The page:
Q is for Quintiles: CRO picked good time to return to the public markets

stock market[Update] Contract research organization Quintiles returned to the public markets today, trading on the NYSE under the stock symbol Q. It raised $947 million after it was priced at $40. Although the share price initially rose 9 percent after trading opened, it closed at $42.11, a 5 percent increase in its opening share price.

The offering price values Quintiles at $6.6 billion including debt, according to Bloomberg.

Morningstar Senior Equity Analyst for Biotechnology Lauren Migliore is bullish about how Quintiles will fare in its return to the stock market, according to a report authored by Migliore this week.

“We think the firm’s unparalleled size and exposure outfit it with a narrow economic moat and the strongest competitive advantages in the CRO industry. Drugmakers’ increased use of outsourcing and the emerging strategic partnership model are further bolstering Quintiles’ already-formidable defenses against weaker rivals…”



“We think Quintiles will see 8 percent compound annual revenue growth over the next five years, at the top range of management’s 5 percent to 8 percent forecast. This growth will be driven by both increased outsourcing (we project CRO penetration will improve roughly 5 percentage points in the near term) and market share gains as Quintiles continues to take a greater share of the dollars spent on R&D.”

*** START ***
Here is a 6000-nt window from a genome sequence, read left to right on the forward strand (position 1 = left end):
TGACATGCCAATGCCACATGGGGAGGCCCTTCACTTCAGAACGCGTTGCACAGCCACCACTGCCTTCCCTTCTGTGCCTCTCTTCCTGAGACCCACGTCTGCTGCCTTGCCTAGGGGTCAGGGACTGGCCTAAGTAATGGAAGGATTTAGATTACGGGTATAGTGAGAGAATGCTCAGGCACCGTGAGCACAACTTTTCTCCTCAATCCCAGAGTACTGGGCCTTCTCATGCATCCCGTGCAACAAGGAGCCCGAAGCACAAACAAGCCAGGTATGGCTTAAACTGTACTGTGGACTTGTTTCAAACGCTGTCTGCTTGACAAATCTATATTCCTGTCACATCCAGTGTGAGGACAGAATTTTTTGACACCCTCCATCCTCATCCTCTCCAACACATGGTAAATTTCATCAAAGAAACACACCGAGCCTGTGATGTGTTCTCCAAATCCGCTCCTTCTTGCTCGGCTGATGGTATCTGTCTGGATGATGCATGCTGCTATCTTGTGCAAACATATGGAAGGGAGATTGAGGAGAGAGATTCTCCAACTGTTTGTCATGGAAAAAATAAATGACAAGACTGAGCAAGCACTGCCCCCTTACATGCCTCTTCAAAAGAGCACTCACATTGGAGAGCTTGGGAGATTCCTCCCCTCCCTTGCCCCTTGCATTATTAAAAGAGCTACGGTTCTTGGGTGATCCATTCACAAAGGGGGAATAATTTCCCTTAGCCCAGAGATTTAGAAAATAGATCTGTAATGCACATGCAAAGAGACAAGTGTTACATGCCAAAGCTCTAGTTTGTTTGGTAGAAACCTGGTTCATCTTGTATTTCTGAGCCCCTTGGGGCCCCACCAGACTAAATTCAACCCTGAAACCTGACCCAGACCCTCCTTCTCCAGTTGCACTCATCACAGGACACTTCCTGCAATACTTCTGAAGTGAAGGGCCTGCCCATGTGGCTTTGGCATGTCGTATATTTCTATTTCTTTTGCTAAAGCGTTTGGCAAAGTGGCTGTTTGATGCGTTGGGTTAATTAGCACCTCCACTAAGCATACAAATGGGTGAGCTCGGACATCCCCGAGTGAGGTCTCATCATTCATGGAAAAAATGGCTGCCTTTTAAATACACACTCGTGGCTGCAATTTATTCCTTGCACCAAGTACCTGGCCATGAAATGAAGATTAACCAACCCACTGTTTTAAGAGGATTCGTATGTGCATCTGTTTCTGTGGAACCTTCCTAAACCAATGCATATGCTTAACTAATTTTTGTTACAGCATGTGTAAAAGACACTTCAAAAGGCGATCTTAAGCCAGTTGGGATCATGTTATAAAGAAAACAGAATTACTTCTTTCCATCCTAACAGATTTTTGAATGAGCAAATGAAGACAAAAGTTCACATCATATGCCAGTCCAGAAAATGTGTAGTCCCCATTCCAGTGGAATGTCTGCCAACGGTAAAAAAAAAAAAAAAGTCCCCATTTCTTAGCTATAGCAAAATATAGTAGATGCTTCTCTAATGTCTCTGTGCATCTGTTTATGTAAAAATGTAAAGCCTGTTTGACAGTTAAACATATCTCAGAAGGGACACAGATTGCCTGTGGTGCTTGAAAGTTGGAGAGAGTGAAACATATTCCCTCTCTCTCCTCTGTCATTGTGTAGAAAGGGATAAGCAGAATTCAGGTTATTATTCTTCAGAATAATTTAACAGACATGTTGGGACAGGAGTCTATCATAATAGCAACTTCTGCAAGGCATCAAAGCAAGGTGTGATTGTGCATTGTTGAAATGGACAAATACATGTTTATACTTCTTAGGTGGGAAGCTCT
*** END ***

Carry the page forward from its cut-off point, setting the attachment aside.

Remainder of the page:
And Quintiles is a giant among CROs. By Morningstar’s calculations, it is 70 percent larger than the next largest CRO by sales — Covance.

The Burrill Report counted 16 life science IPOs among the 37 that were filed last year. Companies in many sectors, including life science companies, have taken a cautious approach to IPOs in the past couple of years, according to Fenwick. because of the volatility and uncertainty that has hung over the stock market in recent years.

But there seem to be some signs that 2013 could turn things around. In 2010, the BIO industry organization predicted that 2013 would mark a resurgence in the number of life science IPOs filed, comparable to 2007 levels thanks in part to the JOBS Act which loosened the pre-IPO marketing requirements for emerging growth stage companies. BIOtech Now noted that 20 life science companies had filed to go public as of the third quarter of 2012 under the looser rules.

The Wall Street Journal underscores the 2007 feeling. Referencing capital markets research firm Ipreo, it said the Durham, NC, company’s debut is the biggest of 11 US-listed IPOs this week — the most for any week since November 2007.

Quintiles initially went public in 1994 but was taken private in 2003.

No comments